20 September, 2020

Breastfeeding in the 21st century: Is it still the best for our babies?

With the world more connected and informed than it has ever been, it may seem as though advocates for breastfeeding have no problem getting their voices heard. Yet, the statistics indicate that only 41% of infants are exclusively breastfed until their sixth month. The World Health Organization estimates that 820,000 lives would be saved annually if infants were breastfed within their first six months of life. Due to lack of information or support, many women may not be aware of how valuable their liquid gold truly is. 

            Breast milk is known as nature’s perfect food. Mankind has yet to develop formula milk that can accurately match the qualities of breast milk. Human milk contains the right amount of macronutrients, vitamins, minerals, digestive proteins, and antibodies that infants need for healthy development. Studies have shown that breastfed babies usually suffer from fewer allergies, infections, digestive problems, skin conditions, and respiratory diseases (3). Fewer breastfed infants are also reported to succumb to sudden infant death syndrome (SIDS) (3). Experts have shown that breastfed infants may feel the benefits even until adulthood. Breastfeeding benefits extend to lower the risk of developing illnesses such as asthma, diabetes, weight problems, particularly obesity (3,5).

            Breastfeeding has its advantages for mothers as well. Women who breastfeed are at lower risk for heart disease, obesity, diabetes, osteoporosis, postpartum depression, and certain cancers involving the female reproductive system (2,3). They also find it easier to lose weight postpartum. Apart from these health benefits, breastfeeding also helps cut costs. An estimated $1,000 (USD) may be saved yearly when breastfeeding is chosen over formula milk (3).

Breastmilk vs formula milk

            2016 compared the metabolite profiles of human milk, formula milk, and bovine milk. Despite improvements in formula milk composition, the biological benefits of human milk still remain superior (7). Breast milk is associated with a higher IQ performance in children compared to formula milk (6). The fatty acids found in breast milk are critical in developing visual and cognitive function for infants. Furthermore, the administration of breast milk to preterm infants may help reduce the chances of postnatal morbidities (7). Brain tissue is rapidly formed in the last trimester, and the early infant stage, hence the transmission of fatty acids from the placenta is disrupted in case of premature delivery. Premature infants may have difficulty latching, but research has shown the advantages of breast milk over formula milk in increasing birth weight and preventing infections (9).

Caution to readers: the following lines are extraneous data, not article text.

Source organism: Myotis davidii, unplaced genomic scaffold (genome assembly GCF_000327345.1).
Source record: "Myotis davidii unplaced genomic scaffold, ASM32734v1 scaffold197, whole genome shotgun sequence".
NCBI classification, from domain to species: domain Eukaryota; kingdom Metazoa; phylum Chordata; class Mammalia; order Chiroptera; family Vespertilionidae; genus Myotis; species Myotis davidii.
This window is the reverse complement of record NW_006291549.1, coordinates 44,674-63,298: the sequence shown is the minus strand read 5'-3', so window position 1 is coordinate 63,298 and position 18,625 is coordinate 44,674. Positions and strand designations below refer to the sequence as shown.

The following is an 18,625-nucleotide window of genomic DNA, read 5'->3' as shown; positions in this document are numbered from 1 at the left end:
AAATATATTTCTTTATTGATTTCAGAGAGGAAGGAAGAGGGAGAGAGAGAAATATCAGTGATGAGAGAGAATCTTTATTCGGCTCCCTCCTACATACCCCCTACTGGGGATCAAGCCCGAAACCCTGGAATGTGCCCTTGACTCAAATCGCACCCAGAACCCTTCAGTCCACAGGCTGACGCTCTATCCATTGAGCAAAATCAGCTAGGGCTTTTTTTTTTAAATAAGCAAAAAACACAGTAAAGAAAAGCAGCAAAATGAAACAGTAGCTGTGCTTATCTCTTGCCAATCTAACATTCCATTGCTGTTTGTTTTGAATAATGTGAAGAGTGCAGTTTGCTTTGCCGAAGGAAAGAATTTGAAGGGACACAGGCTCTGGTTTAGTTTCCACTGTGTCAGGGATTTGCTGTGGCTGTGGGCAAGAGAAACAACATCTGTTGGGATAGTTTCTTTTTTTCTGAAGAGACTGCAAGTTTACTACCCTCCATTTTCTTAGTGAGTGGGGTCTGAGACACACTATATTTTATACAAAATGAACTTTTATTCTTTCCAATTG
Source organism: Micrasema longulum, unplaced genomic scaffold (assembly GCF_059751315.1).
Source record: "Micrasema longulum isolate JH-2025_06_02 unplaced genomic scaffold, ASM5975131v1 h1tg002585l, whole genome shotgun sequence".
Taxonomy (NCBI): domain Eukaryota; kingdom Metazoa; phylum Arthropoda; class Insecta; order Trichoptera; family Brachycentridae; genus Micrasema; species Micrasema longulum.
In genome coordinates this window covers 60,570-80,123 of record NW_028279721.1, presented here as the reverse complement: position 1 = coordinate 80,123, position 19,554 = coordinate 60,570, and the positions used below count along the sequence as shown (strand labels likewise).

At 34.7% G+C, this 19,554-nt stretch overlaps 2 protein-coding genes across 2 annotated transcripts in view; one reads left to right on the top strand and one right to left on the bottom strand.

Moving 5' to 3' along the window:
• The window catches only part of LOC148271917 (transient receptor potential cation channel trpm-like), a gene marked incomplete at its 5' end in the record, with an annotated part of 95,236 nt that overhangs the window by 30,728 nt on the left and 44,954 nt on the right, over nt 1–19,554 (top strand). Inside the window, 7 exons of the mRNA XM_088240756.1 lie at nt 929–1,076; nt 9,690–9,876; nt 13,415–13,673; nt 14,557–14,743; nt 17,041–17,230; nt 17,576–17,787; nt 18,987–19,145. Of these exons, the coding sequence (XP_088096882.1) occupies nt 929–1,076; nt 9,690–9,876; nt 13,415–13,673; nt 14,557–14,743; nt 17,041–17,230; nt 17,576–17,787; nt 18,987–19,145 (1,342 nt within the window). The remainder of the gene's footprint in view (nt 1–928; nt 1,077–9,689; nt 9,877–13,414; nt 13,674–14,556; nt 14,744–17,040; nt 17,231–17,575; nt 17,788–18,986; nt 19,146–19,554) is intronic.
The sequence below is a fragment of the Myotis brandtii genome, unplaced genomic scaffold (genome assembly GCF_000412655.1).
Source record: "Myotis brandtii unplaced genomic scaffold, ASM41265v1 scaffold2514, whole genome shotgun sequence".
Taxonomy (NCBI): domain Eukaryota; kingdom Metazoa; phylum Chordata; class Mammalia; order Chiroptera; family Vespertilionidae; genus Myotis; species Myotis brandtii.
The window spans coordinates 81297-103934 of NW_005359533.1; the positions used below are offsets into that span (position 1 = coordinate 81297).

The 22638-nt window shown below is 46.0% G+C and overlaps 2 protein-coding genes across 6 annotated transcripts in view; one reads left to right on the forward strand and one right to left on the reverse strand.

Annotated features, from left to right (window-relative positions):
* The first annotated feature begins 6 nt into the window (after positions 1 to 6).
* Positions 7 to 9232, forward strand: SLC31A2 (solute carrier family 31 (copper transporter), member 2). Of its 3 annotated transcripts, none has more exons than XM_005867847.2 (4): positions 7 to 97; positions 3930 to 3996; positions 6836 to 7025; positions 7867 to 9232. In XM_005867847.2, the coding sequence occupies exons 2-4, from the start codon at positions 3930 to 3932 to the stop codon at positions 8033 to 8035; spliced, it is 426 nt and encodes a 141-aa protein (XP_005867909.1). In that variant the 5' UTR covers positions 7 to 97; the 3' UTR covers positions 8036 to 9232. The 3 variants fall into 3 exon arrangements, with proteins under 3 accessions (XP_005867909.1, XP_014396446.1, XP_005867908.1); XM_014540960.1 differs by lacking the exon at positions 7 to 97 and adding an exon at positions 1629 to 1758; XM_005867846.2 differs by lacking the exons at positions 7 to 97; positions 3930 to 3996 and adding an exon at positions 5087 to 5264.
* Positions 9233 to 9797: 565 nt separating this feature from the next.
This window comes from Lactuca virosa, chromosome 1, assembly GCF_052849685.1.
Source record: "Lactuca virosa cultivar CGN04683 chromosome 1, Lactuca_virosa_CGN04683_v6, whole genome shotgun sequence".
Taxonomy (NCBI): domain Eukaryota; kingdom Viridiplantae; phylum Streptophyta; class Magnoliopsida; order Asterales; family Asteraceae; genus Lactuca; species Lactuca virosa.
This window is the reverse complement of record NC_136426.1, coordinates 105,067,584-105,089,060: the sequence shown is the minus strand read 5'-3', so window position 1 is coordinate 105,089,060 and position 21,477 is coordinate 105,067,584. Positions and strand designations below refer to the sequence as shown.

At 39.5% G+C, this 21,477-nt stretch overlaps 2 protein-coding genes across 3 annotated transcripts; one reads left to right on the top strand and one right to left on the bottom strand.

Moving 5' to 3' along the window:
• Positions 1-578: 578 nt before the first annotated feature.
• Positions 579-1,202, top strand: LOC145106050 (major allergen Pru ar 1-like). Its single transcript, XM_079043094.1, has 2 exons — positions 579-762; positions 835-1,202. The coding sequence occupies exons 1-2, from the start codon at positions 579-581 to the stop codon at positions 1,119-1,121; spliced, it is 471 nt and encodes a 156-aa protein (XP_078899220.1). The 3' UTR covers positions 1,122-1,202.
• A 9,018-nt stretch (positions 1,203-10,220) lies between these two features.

On the other hand, formula feeding is not without its benefits. Though some mothers may appreciate the convenience of breastfeeding compared to the time needed to prepare formula milk, others may find it hard to find latch time. Those who travel for work or have physically demanding jobs may have difficulty with their breast pump schedules and storage. Formula milk may help augment the lack of breast milk and also give other family members a chance to help feed the baby. Less milk is usually required in formula feeding as formula milk is not digested as easily as breast milk (2). Though breast milk is still the gold standard for babies, the decision to breastfeed is entirely dependent on the needs of the mother and child.